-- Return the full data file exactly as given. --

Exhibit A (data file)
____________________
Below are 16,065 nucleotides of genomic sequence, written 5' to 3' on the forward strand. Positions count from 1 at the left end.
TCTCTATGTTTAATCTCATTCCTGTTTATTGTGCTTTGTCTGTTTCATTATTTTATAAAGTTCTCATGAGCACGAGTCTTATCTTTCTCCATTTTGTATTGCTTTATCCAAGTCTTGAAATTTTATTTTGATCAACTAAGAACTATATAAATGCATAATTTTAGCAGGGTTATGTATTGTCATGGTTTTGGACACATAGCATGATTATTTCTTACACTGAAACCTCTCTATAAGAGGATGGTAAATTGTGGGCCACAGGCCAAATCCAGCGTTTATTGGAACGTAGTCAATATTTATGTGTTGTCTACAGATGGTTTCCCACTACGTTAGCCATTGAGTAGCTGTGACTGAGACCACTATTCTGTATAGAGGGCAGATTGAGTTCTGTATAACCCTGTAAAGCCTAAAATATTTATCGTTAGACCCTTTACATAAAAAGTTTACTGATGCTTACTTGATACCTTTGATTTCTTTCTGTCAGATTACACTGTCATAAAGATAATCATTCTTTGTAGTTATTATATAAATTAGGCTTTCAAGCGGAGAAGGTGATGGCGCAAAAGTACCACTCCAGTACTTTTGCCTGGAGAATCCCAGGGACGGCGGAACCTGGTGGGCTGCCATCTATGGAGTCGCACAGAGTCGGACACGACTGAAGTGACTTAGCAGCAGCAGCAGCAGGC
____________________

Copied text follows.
Below are 16,065 nucleotides of genomic sequence, written 5' to 3' on the forward strand. Positions count from 1 at the left end.
TCTCTATGTTTAATCTCATTCCTGTTTATTGTGCTTTGTCTGTTTCATTATTTTATAAAGTTCTCATGAGCACGAGTCTTATCTTTCTCCATTTTGTATTGCTTTATCCAAGTCTTGAAATTTTATTTTGATCAACTAAGAACTATATAAATGCATAATTTTAGCAGGGTTATGTATTGTCATGGTTTTGGACACATAGCATGATTATTTCTTACACTGAAACCTCTCTATAAGAGGATGGTAAATTGTGGGCCACAGGCCAAATCCAGCGTTTATTGGAACGTAGTCAATATTTATGTGTTGTCTACAGATGGTTTCCCACTACGTTAGCCATTGAGTAGCTGTGACTGAGACCACTATTCTGTATAGAGGGCAGATTGAGTTCTGTATAACCCTGTAAAGCCTAAAATATTTATCGTTAGACCCTTTACATAAAAAGTTTACTGATGCTTACTTGATACCTTTGATTTCTTTCTGTCAGATTACACTGTCATAAAGATAATCATTCTTTGTAGTTATTATATAAATTAGGCTTTCAAGCGGAGAAGGTGATGGCGCAAAAGTACCACTCCAGTACTTTTGCCTGGAGAATCCCAGGGACGGCGGAACCTGGTGGGCTGCCATCTATGGAGTCGCACAGAGTCGGACACGACTGAAGTGACTTAGCAGCAGCAGCAGCAGGC